Take James Edwards Deeds, for example, who was dubbed 'The Electric Pencil' when his work first came to light about ten years ago. Deeds was born in 1908 in rural Missouri and was institutionalised from the age of 25 until his death in 1987. For most of that time, he was deemed insane and confined to State Hospital No. 3 in Nevada, and it was here—and using pages from the hospital's ledger books—that Deeds produced the remarkable coloured drawings that are the unforgettable highlight of this show. From some yet-to-be-explained territory between his own imagination and things that he had seen depicted elsewhere, Deeds conjured up a nostalgic world of smartly dressed ladies and gentlemen, steam trains, paddle steamers, ancient automobiles, and wild animals, with human faces dominated by outsized staring eyes, and boats, trains, and buildings obsessively detailed and drawn with the aid of a straight-edge. Every drawing (Deeds used both sides of his paper) is numbered by hand and depicted in a highly idiosyncratic style that is entirely consistent in the 283 examples that exist.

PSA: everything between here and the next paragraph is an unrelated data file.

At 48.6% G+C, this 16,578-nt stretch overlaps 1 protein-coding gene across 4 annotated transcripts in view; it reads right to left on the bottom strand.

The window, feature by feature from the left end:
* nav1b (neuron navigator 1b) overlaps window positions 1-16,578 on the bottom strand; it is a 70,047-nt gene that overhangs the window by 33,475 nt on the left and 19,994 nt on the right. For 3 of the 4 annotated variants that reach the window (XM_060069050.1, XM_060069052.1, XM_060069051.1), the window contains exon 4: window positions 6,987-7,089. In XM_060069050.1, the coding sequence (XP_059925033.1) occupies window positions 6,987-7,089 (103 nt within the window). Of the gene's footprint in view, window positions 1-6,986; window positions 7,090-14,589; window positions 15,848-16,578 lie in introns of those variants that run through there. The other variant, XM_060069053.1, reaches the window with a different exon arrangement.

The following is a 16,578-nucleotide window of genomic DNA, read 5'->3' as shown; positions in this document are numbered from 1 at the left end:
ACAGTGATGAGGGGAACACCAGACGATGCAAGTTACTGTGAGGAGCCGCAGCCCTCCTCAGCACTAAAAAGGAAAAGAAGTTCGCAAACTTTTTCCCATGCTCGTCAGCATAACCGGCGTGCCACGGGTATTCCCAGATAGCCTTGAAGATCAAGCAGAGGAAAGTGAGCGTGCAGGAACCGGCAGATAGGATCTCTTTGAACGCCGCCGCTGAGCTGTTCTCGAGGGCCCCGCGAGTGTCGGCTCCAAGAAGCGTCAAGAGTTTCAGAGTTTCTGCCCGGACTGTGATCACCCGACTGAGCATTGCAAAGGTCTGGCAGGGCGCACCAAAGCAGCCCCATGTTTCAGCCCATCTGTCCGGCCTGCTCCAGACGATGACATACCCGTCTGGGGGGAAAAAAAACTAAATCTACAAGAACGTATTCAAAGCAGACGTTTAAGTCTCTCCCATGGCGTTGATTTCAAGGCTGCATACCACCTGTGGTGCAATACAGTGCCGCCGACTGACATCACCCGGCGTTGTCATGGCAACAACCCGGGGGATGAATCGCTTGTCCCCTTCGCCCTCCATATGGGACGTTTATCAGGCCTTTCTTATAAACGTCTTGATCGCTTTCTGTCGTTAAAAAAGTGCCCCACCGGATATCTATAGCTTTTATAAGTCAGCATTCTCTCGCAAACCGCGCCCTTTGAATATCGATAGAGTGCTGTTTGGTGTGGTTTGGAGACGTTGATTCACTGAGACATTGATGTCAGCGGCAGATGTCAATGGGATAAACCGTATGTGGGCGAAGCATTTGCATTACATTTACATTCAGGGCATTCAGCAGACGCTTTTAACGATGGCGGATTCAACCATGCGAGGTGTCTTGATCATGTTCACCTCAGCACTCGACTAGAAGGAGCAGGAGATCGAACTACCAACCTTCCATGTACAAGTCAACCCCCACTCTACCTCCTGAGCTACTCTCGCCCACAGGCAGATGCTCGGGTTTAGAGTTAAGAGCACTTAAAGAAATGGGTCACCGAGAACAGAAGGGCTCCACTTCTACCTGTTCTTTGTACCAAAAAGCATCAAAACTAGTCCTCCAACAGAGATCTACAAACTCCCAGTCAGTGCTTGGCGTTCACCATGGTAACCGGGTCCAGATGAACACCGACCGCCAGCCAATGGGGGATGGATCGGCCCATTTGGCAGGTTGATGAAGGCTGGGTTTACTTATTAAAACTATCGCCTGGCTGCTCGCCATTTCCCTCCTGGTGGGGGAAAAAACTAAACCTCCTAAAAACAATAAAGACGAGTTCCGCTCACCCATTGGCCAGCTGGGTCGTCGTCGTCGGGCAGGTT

You will of course be visiting Chelsea.
While you are there, do not miss Marjan Teeuwen: Destroyed House at Bruce Silverstein Gallery, 529 West 20th Street (8 February–14 April 2018). This is the Dutch artist's first exhibition outside of Europe, for which she takes the wreckage of demolished buildings, rebuilds them into totally new configurations, and makes exquisite photographic images of the results.
Isa Genzken: Sky Energy at David Zwirner, 533 West 19th Street (22 February–7 April 2018) reveals the splendidly multifarious artist expanding on some of her longstanding series—new industrial-looking cast-concrete pieces from the series 'Lautsprecher' ('Loudspeakers') (1986-present) and 'Paravents' ('Screens') (1990-present) are particularly powerful—while exploring new ways of making work, such as combining her familiar decorated mannequins with wall-mounted panels.